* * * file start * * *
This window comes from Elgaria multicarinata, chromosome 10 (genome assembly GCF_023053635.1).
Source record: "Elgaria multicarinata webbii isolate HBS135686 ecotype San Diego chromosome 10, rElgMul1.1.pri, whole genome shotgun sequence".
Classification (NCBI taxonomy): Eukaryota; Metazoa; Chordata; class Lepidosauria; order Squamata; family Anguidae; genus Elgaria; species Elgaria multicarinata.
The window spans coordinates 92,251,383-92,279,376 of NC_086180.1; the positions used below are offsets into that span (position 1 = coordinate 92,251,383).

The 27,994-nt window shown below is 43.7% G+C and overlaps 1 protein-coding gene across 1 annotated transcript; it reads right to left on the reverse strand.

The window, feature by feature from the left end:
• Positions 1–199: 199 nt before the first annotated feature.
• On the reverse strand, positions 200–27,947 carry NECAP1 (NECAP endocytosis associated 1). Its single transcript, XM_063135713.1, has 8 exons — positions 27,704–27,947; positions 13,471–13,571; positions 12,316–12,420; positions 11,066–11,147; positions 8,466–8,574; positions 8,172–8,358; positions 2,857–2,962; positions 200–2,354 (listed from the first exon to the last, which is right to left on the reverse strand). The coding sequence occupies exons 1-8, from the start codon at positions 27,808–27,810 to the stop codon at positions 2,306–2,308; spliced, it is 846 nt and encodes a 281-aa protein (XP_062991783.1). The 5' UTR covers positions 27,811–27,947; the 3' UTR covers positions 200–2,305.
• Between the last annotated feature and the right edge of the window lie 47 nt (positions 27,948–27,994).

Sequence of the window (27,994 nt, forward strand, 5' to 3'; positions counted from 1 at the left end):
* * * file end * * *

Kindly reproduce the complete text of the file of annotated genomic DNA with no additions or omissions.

This window comes from Elgaria multicarinata, chromosome 10 (genome assembly GCF_023053635.1).
Source record: "Elgaria multicarinata webbii isolate HBS135686 ecotype San Diego chromosome 10, rElgMul1.1.pri, whole genome shotgun sequence".
Classification (NCBI taxonomy): Eukaryota; Metazoa; Chordata; class Lepidosauria; order Squamata; family Anguidae; genus Elgaria; species Elgaria multicarinata.
The window spans coordinates 92,251,383-92,279,376 of NC_086180.1; the positions used below are offsets into that span (position 1 = coordinate 92,251,383).

The 27,994-nt window shown below is 43.7% G+C and overlaps 1 protein-coding gene across 1 annotated transcript; it reads right to left on the reverse strand.

The window, feature by feature from the left end:
• Positions 1–199: 199 nt before the first annotated feature.
• On the reverse strand, positions 200–27,947 carry NECAP1 (NECAP endocytosis associated 1). Its single transcript, XM_063135713.1, has 8 exons — positions 27,704–27,947; positions 13,471–13,571; positions 12,316–12,420; positions 11,066–11,147; positions 8,466–8,574; positions 8,172–8,358; positions 2,857–2,962; positions 200–2,354 (listed from the first exon to the last, which is right to left on the reverse strand). The coding sequence occupies exons 1-8, from the start codon at positions 27,808–27,810 to the stop codon at positions 2,306–2,308; spliced, it is 846 nt and encodes a 281-aa protein (XP_062991783.1). The 5' UTR covers positions 27,811–27,947; the 3' UTR covers positions 200–2,305.
• Between the last annotated feature and the right edge of the window lie 47 nt (positions 27,948–27,994).

Sequence of the window (27,994 nt, forward strand, 5' to 3'; positions counted from 1 at the left end):